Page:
Energy and Pollution Concerns in Dredgingby Adolph W. Mohr, (M.ASCE), Mechanical Engineer; Dept. of the Army, Corps of Engrs., South Atlantic Div., Atlanta, Ga.,
Serial Information: Journal of the Waterways, Harbors and Coastal Engineering Division, 1975, Vol. 101, Issue 4, Pg. 405-417
Document Type: Journal Paper
Dredging equipment in the United States should be augmented for a more versatile dredging fleet by the addition of the mechanical bucket ladder dredge for channel work. The addition of the bucket ladder dredge is especially desired in view of the relatively new concerns of energy conservation and pollution abatement. From these concerns, the former is well defined but the latter is not. In most cases, both concerns oppose each other and interfere with the conventional concept of economy. The new concerns are expected to shift the conventional concept of economy toward efficiency in terms of amount of bottom density material dredged, transported, and deposited per unit of fuel. This shift is expected to be accompanied by a change in emphasis from maximum solid flow rate toward maximum effluent density. Bucket ladder dredges are inherently well suited to satisfy the new concerns, especially at long transport distances.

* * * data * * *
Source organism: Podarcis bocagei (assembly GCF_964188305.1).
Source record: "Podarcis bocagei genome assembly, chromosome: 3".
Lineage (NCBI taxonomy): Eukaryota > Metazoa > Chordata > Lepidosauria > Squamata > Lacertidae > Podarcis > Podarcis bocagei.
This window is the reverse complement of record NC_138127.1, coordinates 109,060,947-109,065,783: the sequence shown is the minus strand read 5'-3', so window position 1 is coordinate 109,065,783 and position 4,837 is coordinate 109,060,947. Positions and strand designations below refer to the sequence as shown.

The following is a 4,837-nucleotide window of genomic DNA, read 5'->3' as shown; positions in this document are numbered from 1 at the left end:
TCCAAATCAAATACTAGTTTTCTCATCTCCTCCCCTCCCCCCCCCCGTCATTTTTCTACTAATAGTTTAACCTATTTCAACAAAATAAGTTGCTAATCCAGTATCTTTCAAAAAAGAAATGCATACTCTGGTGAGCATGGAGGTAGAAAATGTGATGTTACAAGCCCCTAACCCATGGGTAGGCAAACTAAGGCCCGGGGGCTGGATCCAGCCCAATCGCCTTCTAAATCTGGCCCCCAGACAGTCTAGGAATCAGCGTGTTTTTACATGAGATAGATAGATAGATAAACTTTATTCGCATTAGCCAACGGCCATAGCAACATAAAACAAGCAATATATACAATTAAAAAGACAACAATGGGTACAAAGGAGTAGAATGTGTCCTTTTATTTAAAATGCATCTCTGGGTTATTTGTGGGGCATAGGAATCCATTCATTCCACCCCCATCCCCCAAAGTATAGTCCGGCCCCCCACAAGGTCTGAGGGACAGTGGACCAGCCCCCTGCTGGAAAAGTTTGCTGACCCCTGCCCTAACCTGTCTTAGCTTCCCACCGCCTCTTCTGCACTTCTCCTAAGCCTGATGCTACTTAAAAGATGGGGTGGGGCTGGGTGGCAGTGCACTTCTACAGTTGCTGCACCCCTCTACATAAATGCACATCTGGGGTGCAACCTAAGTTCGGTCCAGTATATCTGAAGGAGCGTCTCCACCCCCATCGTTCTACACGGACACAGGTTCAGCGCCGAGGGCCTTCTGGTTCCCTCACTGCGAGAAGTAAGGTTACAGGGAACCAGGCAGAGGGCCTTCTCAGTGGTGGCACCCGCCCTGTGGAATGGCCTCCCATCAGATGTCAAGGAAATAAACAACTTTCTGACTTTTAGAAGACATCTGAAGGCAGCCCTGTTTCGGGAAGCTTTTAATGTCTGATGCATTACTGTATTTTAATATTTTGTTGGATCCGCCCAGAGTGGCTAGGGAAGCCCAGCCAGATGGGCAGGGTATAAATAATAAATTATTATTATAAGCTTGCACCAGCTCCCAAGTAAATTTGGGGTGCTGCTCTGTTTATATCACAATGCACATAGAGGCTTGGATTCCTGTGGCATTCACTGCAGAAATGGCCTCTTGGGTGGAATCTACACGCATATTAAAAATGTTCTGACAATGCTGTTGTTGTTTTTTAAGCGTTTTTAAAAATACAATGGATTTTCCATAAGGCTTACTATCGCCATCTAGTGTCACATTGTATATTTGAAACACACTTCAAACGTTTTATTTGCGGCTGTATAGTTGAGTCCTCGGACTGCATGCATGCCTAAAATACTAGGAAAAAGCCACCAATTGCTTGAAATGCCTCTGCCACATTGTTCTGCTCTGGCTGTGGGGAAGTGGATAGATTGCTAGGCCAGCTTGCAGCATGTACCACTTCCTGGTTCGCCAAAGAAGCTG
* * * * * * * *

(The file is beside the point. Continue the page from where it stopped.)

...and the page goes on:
Subject Headings: Dredging | Pollution | Energy efficiency | Dredged materials | Solids flow | Equipment and machinery | Fuels | Flow rates | North America | United States
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